Deaf performer and inclusivity consultant, Jonny Cotsen, has been proving people wrong his whole life and now he has been honoured nationally for his efforts.

The Cardiff-born theatre enthusiast grew up lip reading and was taught how to speak, only learning British Sign Language aged 40, and has been defying those who told him he would never be able to act.

For his work with National Lottery funded Disability Arts Cymru, National Lottery funding distributor Arts Council of Wales and multiple other local and national initiatives, Cotsen has been recognised for his tireless enthusiasm and hard work, to become part of a campaign championing the individuals and projects who are supporting making the arts more accessible for all, with the help of National Lottery funding and players, who raise £30 million for good causes every week.

To celebrate his incredible achievements, artist Yoniest Chun, known for his cartoon-inspired work, has created a digital piece of art that immortalises Jonny Cotsen’s story.

He said: "I'm a little bit overwhelmed when people say 'hero', I just do it because it's what I love to do.

Ealing Times:

"I've always believed that I could do anything, regardless of barriers I would face.

"I don't want any young deaf creative to go on that journey I did.”

"I feel like my role now it to support young deaf creatives in Wales because we need more."

Leaving his teaching position, Cotsen decided to pursue a career in the arts and was shocked by the lack of accessibility for deaf or hard of hearing audiences. He went on to write the Arts Council of Wales Toolkit to provide guidance on how to improve access for others whilst encouraging deaf people to take the step and get into theatre. He said: "I realised that there were no deaf people going to the theatre, so I set up the club with the hopes that deaf people would come.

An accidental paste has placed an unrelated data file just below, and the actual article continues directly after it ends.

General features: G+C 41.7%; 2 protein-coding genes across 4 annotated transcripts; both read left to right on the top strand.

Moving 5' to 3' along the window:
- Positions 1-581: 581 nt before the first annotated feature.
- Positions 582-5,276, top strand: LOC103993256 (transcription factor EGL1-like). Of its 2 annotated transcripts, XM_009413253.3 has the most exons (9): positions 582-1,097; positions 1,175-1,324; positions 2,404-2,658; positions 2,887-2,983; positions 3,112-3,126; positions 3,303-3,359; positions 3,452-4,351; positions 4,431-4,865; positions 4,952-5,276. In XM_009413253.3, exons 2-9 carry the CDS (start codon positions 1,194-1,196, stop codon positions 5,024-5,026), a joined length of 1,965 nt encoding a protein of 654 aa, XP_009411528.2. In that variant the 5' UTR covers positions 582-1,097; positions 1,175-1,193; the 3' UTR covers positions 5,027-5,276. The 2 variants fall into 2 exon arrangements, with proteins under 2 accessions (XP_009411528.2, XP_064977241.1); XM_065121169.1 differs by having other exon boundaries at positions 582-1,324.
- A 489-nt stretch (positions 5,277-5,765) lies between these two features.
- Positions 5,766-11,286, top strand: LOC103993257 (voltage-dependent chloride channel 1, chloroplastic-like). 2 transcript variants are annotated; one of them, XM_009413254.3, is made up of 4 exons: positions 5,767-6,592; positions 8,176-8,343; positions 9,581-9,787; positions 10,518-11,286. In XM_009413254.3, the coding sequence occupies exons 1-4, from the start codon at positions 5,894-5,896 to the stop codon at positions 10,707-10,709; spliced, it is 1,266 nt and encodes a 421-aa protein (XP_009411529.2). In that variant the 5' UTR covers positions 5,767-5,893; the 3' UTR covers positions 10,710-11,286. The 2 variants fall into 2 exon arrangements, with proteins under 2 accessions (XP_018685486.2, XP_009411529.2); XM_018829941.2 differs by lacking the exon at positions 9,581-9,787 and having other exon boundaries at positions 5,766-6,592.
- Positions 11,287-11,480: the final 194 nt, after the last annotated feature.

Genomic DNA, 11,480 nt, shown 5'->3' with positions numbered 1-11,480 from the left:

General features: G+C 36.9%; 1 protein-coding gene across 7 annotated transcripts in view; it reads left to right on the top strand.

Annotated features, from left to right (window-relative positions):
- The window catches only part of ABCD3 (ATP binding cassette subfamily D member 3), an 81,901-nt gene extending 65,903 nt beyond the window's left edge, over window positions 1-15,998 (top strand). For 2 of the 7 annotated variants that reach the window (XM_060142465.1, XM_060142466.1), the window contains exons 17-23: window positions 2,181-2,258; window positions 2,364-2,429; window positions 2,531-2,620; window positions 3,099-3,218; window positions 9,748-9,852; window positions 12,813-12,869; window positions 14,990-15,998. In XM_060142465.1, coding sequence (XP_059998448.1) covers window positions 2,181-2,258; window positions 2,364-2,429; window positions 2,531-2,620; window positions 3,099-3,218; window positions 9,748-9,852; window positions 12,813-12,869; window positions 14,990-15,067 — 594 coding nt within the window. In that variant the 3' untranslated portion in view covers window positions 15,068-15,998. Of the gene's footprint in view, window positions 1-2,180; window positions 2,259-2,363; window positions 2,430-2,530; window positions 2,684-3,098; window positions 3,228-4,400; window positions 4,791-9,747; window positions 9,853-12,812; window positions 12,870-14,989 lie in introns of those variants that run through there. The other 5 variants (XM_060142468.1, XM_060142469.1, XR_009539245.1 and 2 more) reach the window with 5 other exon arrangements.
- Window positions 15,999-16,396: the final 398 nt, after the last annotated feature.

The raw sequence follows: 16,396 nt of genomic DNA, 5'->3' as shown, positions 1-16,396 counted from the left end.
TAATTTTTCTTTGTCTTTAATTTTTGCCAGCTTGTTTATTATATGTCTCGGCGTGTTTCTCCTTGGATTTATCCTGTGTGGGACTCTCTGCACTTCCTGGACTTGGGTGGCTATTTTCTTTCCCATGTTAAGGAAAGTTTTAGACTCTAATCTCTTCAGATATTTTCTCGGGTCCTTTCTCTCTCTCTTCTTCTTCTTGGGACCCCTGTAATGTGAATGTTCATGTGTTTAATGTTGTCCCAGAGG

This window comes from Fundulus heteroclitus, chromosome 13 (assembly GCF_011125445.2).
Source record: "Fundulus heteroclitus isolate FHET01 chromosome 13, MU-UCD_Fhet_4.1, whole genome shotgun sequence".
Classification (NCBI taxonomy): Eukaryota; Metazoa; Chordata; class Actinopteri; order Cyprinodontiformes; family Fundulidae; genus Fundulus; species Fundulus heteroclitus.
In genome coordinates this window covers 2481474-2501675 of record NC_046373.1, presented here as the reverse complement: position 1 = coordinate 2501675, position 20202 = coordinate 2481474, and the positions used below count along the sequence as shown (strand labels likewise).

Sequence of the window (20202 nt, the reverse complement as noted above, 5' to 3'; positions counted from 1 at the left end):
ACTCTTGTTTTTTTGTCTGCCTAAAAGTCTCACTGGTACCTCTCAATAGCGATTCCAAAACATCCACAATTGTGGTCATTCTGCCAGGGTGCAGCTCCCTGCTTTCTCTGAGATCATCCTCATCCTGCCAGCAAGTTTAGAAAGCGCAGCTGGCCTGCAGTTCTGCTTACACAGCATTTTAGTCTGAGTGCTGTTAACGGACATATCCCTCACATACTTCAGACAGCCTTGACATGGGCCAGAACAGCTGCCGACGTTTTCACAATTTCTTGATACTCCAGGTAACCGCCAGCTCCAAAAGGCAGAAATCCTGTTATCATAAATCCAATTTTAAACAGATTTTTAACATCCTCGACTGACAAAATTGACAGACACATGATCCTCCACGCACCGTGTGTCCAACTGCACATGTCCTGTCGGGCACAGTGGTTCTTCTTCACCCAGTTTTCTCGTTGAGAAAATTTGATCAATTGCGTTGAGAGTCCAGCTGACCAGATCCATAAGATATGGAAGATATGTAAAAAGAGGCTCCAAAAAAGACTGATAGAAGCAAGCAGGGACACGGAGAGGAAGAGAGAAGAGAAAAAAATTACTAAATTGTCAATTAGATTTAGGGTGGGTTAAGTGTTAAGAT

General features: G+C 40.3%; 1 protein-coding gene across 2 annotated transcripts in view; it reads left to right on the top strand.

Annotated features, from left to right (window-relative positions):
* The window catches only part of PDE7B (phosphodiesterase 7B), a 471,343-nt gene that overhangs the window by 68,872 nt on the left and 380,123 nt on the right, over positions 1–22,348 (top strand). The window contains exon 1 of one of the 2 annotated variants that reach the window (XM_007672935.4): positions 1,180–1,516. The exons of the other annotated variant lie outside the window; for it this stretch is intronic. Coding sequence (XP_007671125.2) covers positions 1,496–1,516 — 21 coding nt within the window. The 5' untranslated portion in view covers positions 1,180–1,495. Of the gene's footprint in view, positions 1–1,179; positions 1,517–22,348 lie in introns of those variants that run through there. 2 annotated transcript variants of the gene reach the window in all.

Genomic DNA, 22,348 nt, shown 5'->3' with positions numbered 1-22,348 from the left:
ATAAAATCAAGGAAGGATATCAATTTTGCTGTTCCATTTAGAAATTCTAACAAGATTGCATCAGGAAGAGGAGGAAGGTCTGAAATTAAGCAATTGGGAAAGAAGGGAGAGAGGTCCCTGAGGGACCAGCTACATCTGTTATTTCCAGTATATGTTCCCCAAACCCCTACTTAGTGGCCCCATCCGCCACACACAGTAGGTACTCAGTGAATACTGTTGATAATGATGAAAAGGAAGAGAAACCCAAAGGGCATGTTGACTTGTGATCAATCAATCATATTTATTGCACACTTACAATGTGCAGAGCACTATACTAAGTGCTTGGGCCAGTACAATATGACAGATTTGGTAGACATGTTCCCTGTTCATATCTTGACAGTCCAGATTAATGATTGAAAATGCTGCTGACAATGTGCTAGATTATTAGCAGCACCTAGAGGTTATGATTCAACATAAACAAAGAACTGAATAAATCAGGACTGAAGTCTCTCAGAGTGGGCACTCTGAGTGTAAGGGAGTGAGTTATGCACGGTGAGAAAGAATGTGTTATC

"And when people came, they really enjoyed it, by having pre-talks and an interpreter at front of house, that was my biggest achievement.

"Ever since then I've been going on that journey of trying to have those conversations with the deaf community."

In 2017, Cotsen began his own performance journey with his autobiographical show 'Louder Is Not Always Clearer', an empathetic and vulnerable story about a deaf man trapped in a hearing world.

Told he could never act to performing at the Edinburgh Fringe Festival and selling out shows across the UK, Cotsen's show resonates with deaf audiences whilst opening a new world for hearing audiences.

He said: "I've always wanted to be an actor, from the age of 10, I've always wanted to sing and dance and perform.

"When I was 10 or 11, I was told that I could never act by my drama teacher, so I always had this negative attitude towards performing.

"Originally, I wanted someone who was of hearing to play me, but the actor was like 'I'm not deaf, I don't know any of the barriers, why don't you do it? Have a go’.

"And I had a go and I'm really thankful and appreciative that this guy who pushed me to perform."

Breaking misconceptions about the deaf community, Cotsen gets the audience to lipread at one point in the show to highlight just how hard it is.

Most recently, Cotsen was nominated for a BAFTA Cymru award for the short film of his show.

He said: "I really want people to understand these barriers and that it's not just me, it's not just my story it's all of our stories.

"We're just a linguistic minority, it's just the language that is the problem, we can do anything.

"So, it's important to me to showcase that so what I love about the show is that it sticks in your head and brings that confrontation.

"It's kind of like a creative consultancy on stage. "

Three additional digital portraits have been created by artist Yoniest Chun, depicting the stories of other individuals and projects who are supporting making the arts more accessible for all as part of The National Lottery’s Peoples’ Portraits series. These include Kevin Walker (Signkid), a deaf rapper and producer from London, Dee Conaghan, founder of the Stage Beyond Theatre Company in Derry, Northern Ireland and Charlie Little a deafblind film enthusiast from the Matchbox Cine organisation in Scotland.